Doctor of Philosophy (PhD)


Veterinary Physiology, Pharmacology, and Toxicology (Veterinary Medical Sciences)

Document Type



Gastrointestinal tract disease is the leading natural cause of death in horses and horses with ischemic intestinal disease have the greatest mortality. We hypothesized there is basal synthesis of endothelin-1 (ET-1) in the intestinal tract of healthy horses that is likely involved in regulating vasomotor tone, secretion and motility and that ET-1 synthesis increases with gastrointestinal tract disease, which may be involved in the pathophysiology of these disorders. Plasma ET-like immunoreactivity was increased in horses with naturally-acquired gastrointestinal disease, compared with normal horses; values were greatest in horses with large intestinal strangulation obstruction, enterocolitis and peritonitis. There was an association between ET-1 levels and survival, PCV and duration of signs of pain. Immunohistochemical staining for ET-1 was present in surface epithelium, villi, muscularis and serosa of numerous intestinal segments in healthy horses. Staining was also present in submucosal vessels with veins staining more intense than arteries. Staining appeared more diffuse and intense in samples from horses with intestinal strangulation obstruction. Polymerase chain reaction analysis revealed the presence of ET-1 gene expression in numerous intestinal segments of normal horses. These findings suggest ET-1 is involved in physiologic functions such as regulation of secretion, vasomotor tone and motility, and that increased ET-1 with strangulation obstruction may be involved in the pathophysiology of these disorders. ET-1 caused sustained, concentration-dependent increases in cecal longitudinal smooth muscle tone in vitro, but the magnitude of contraction was less than that induced by carbachol. Pre-incubation of tissues with ETA (BQ-123) and ETB (IRL-1038) receptor antagonists alone did not inhibit ET-1 induced contraction. However, contractile responses were inhibited when tissues were incubated with both antagonists (10-5 M) together, suggesting both ETA and ETB receptors mediate the contraction. Electric field stimulation did not change the contractile response. These studies indicate a physiologic role of ET-1 in the equine gastrointestinal tract and that increased synthesis and release occurs with gastrointestinal tract disease, especially ischemic conditions, and may contribute to the pathophysiology of these disorders. Further studies involving ET-1 and ET antagonists appear warranted.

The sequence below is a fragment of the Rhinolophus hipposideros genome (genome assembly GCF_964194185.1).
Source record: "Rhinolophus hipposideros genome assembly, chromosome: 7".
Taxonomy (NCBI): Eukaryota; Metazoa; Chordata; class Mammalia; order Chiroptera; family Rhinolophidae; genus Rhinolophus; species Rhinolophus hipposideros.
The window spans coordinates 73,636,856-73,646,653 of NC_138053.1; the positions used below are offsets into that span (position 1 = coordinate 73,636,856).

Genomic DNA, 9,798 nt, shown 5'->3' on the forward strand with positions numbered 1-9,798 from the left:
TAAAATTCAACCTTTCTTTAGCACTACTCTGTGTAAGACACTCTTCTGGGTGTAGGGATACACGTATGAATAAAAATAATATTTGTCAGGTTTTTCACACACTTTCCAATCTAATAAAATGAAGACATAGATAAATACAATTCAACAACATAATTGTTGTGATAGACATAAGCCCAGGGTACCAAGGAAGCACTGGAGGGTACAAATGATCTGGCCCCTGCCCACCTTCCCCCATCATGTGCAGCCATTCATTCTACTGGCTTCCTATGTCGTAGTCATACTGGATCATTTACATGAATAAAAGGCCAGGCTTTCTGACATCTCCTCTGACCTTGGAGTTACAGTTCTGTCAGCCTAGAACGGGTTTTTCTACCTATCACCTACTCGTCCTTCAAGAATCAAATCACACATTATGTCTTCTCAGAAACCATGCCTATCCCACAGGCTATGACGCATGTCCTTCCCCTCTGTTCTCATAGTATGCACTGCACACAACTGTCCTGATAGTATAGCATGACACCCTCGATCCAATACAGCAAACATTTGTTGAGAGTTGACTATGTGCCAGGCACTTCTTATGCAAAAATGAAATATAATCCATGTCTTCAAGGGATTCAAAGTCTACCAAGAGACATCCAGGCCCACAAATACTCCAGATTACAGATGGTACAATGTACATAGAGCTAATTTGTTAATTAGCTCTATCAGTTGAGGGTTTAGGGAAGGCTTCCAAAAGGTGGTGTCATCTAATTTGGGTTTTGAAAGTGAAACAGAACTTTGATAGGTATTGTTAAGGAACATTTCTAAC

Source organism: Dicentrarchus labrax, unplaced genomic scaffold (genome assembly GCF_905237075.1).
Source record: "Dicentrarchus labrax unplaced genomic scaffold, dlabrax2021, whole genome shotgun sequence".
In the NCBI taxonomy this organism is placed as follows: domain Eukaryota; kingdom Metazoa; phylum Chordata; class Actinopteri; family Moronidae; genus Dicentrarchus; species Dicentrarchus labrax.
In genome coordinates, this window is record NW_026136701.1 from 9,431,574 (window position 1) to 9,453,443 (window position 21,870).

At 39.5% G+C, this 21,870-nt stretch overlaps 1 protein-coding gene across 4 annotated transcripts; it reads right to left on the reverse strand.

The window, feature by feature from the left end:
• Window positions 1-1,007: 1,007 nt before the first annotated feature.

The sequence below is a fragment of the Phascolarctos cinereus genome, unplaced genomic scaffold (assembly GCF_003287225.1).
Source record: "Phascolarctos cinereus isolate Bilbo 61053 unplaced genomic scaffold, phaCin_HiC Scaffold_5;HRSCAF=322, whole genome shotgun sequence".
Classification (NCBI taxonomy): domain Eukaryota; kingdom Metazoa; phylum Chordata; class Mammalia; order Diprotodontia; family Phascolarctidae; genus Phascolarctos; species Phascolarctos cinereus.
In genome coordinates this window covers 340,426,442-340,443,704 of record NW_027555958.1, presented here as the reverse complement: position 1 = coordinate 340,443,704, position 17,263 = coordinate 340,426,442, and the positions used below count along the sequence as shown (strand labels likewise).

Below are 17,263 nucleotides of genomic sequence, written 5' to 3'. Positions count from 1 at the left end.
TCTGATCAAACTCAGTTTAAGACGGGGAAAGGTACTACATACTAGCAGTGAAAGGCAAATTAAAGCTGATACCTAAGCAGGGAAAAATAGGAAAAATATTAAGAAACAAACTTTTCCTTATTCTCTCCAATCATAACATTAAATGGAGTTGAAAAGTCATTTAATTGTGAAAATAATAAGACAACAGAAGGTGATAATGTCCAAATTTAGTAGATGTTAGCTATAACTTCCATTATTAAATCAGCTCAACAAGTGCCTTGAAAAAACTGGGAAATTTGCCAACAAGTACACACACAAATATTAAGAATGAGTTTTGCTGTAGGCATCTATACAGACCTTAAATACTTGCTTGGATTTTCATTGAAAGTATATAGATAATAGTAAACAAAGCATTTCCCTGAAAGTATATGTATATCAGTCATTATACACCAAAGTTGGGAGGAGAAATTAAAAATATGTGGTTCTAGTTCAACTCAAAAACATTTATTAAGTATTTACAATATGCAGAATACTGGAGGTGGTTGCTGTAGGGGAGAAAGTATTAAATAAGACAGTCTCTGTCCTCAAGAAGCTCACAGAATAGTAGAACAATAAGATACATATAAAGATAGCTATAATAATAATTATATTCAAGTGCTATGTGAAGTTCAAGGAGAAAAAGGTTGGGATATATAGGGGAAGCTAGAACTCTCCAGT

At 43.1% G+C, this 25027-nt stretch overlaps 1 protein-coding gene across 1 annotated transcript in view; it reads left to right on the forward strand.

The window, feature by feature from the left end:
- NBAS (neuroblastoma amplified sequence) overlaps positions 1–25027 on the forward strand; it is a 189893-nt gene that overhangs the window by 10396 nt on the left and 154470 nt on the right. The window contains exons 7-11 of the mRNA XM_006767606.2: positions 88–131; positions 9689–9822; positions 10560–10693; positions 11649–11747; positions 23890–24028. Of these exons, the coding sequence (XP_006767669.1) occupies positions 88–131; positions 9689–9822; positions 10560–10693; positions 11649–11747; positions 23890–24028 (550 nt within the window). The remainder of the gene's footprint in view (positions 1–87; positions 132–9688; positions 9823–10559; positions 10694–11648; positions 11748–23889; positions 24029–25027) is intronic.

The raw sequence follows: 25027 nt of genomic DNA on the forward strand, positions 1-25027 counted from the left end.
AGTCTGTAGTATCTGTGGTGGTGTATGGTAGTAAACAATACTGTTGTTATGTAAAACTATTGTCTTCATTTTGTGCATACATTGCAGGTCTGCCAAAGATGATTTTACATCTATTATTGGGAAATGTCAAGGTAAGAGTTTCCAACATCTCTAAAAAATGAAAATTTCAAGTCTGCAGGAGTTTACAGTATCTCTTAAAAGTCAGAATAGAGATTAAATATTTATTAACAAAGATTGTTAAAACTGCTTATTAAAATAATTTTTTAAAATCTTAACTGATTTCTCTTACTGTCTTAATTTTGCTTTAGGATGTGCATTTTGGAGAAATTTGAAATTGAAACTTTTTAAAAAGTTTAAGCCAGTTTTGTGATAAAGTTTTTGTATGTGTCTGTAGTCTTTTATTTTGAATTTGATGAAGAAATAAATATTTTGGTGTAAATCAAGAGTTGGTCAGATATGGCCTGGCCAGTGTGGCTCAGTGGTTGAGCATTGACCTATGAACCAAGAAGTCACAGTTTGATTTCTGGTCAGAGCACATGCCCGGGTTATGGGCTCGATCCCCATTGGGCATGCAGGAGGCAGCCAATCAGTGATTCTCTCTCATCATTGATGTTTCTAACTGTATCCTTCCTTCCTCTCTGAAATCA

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Committee Chair

Changaram S. Venugopal